I love Thanksgiving.
Of course, there are the obvious reasons- food, wine, family, friends. And pie. Let's not forget pie.
I love to cook. I love to entertain. I love my family. When I was single, I always had huge parties with my friends.
I love the smell of turkey cooking. Right now, I'm making broth with the carcass and the house smells fantastic.
I had a friend share with me why he loved Thanksgiving-- of course, I went on and on before he explained why he loved it--- about my love of the food, the party, etc.
Then he explained to me that he came to the US at 12 as a refugee the week before Thanksgiving. He said he was so overwhelmed with the kindness he was shown- the food, the clothing, the care. He said it would always be his favorite holiday because it reminded him about how fortunate he was and how much he loved this country and its opportunities.
After listening to people complain seemingly nonstop about seceding and how our country is going to hell, this made me smile.
And I felt a little silly that for me the holiday seemed to be about drinking and eating.
But tonight, I really sat and thought about why I love- ADORE-- this holiday. Like my friend, it really does represent more to me.
For some reason, growing up, the holidays always seemed a little stressful. There never seemed to be enough of something-- what that something was I never really understood. I think maybe my mother had such high expectations of everything to be like a Norman Rockwell painting that when it didn't (which when does anything ever work out like that?) it felt like a failure to her and then perhaps to the rest of us as well. The day never seemed to go smoothly.
But then I moved away. My first Thanksgiving away was spent in Ecuador with other US foreign exchange students. I was given the task of making the meal-- I had never cooked for that many people, let alone a big meal like this. The turkey needed PLUCKED for crying out loud.
It turned out great. We had a fantastic party- just us "kids." I'm still very close with some of the people that I shared that day with.
The next Thanksgiving I spent in NYC. I went to the Macy's Thanksgiving Day parade. I skated in Rockefeller Center. My friends opened their homes to me. It was perfect.
And every year away from home, my Thanksgivings were great. Not that they were horrible growing up, just a little stressful. When I moved to Las Vegas, we had a covered dish party every year. My single friends would hang out all day and we would drink, play games, and simply enjoy the day.
The expectations of perfection were gone. Every year was a little different. And while I do plan the meal out- I do a time line, I label the bowls and serving spoons-- my expectations are simple- don't give anyone food poisoning.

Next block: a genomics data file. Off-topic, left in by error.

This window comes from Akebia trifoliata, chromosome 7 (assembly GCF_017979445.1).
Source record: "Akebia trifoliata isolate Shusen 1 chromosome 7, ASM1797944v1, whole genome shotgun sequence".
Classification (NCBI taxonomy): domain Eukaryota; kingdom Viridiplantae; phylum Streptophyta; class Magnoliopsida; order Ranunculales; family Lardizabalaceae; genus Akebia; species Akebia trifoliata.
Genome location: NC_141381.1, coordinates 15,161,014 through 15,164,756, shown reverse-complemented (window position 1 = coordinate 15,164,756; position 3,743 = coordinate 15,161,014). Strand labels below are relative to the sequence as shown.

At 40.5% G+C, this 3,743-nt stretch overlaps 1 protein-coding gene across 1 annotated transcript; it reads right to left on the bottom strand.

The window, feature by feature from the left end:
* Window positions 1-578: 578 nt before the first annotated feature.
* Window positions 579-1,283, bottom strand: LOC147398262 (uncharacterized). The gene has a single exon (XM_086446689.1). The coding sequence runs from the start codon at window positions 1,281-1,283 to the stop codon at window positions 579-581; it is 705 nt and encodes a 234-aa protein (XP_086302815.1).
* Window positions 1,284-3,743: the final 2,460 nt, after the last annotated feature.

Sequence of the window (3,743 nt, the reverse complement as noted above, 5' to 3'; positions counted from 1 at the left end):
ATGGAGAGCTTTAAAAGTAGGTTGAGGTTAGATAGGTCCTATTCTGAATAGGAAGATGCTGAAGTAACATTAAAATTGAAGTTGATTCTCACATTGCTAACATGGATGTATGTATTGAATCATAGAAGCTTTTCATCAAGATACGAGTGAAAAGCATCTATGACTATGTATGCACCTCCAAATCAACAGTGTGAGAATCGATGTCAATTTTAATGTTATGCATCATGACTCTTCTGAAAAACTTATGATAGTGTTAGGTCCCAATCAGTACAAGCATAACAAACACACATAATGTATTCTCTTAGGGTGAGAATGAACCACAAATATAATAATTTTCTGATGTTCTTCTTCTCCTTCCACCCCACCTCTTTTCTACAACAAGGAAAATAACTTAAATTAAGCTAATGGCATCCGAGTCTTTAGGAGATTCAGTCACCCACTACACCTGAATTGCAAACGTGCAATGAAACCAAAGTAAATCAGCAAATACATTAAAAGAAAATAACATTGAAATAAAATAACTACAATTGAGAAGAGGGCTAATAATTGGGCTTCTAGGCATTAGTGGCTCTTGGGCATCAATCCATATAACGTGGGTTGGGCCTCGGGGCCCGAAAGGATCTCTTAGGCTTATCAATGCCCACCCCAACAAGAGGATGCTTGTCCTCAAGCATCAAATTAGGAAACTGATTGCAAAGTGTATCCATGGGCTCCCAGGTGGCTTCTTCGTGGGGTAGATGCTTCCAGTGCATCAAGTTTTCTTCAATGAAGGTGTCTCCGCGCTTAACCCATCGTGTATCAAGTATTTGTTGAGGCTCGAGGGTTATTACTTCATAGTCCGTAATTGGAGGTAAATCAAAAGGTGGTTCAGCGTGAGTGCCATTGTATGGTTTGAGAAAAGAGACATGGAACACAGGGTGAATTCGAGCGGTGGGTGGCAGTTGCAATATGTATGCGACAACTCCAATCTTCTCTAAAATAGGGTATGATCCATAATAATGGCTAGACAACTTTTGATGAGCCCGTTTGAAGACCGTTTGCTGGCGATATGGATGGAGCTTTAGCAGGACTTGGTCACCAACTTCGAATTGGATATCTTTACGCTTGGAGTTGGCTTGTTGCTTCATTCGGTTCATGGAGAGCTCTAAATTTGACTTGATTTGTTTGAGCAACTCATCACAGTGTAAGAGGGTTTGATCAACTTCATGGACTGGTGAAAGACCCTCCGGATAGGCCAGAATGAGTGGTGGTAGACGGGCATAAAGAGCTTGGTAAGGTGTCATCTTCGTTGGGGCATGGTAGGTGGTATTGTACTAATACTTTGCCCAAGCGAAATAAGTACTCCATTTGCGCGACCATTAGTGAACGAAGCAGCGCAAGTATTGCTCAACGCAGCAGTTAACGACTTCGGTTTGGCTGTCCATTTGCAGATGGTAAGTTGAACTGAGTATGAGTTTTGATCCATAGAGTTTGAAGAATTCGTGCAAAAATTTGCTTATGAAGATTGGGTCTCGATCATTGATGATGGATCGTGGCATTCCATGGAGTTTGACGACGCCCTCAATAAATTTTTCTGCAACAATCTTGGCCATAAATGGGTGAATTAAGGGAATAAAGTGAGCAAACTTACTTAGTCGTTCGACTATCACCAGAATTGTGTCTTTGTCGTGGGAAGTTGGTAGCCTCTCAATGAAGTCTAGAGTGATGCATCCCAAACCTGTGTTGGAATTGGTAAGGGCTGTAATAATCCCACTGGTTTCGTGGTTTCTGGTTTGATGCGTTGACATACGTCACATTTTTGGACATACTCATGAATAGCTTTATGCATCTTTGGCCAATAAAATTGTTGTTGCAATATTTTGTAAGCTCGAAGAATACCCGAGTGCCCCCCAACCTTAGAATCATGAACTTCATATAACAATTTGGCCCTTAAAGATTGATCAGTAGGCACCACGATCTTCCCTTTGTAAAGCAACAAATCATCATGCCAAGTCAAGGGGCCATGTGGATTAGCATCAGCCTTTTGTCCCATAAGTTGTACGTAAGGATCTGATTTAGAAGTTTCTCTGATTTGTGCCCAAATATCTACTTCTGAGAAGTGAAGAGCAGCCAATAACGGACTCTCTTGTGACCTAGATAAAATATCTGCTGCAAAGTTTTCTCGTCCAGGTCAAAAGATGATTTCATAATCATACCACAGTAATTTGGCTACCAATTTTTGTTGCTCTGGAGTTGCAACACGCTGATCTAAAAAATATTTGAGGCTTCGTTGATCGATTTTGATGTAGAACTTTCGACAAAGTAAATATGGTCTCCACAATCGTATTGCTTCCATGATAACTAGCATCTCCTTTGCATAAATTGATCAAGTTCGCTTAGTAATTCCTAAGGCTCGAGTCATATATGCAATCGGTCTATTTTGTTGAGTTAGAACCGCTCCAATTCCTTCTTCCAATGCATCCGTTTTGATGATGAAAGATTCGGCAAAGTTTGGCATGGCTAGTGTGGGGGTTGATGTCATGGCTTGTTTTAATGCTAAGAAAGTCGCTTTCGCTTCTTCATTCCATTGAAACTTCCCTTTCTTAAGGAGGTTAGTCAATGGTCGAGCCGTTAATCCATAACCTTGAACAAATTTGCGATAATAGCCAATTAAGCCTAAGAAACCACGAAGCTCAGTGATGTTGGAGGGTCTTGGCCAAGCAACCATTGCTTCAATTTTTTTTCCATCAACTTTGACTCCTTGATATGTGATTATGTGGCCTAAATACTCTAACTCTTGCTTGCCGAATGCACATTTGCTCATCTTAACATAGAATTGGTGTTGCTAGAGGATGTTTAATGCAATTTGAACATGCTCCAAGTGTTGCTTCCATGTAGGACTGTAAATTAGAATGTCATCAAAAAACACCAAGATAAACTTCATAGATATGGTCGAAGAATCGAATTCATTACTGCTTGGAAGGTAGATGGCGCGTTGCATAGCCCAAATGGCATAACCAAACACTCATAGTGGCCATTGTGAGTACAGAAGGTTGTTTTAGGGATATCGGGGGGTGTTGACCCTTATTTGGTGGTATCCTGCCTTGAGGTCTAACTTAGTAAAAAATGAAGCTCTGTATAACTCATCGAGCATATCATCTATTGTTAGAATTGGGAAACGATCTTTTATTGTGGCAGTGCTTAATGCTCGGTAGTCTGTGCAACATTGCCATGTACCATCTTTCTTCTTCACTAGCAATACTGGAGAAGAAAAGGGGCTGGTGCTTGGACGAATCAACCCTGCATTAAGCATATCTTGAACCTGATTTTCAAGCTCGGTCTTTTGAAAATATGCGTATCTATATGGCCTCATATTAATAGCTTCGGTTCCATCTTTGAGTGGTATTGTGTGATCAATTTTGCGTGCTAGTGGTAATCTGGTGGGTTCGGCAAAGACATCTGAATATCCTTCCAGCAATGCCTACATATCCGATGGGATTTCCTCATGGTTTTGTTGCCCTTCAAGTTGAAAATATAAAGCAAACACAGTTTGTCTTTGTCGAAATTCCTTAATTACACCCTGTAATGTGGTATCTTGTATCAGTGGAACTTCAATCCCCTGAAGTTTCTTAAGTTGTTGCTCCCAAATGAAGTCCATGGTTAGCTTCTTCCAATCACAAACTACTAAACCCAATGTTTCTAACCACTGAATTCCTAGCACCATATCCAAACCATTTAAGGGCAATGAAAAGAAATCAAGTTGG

The first year I was married, I asked to cook the turkey. No one in my new family knew I could cook. They thought I was some Ivy League stockbroker trying to impress them. Needless to say, I CAN cook and I have been happy to make almost every Thanksgiving turkey since (I had to skip the year I was pregnant-- which I fought about- then was VERY glad-- I did show up with 14 pies for 12 people, however!). I love doing it. LOVE it.
And my sole expectation is still no food poisoning.
Every year something silly happens. One year we had a grease fire in the oven when I dripped the basting liquid onto the heating element-- but it worked out. This year, when I took out the turkey to flip it (yes, I flip my turkey-- the first half I cook breast side down, then I flip it so the skin browns-- and it works. Aside from the first degree burns....), anyhow, I left my oven mitt in the oven. It has rubber on it. Nothing like toxic fumes to liven the holidays! I've forgotten things. Like putting out the cranberry sauce (that's just wrong...). That first Thanksgiving I cooked for the Beans involved me nearly severing my finger (that worried everyone-- not that I was hurt, but that dinner was going to suck. I would like to point out that my late father-in-law kept the knives VERY sharp).
But it's not about the food. Or the follies.
It really represents to me the time when I decided to be myself. Not the child that I was, but to simply be me.
I had a choice. Life could be a series of perpetual disappointments, of woulda, coulda, shouldas. Or, it could be this amazing adventure of wonder. Of enjoyment. Of gratefulness. Of embracing everything that is right and not obsessing on what is wrong.
It's when I broke the mold in 1989 as I made sure there were no feathers on the turkey and guessing at temperatures in Celsius, and decided that my life was going to be a great, fun story. I learned that I defined myself; I am not defined by other people or my circumstance. My life would be an adventure shared with fantastic friends. Not a burden to suffer through with obstacles in my way.
And every 4th Thursday of November I am reminded of that. Of all the good things in my life, not what is lacking. Of my own good qualities, not my shortcomings. That life is wonderful because I choose, and will always choose to see it that way. I define myself and my life.
And a wonderful, full life I have.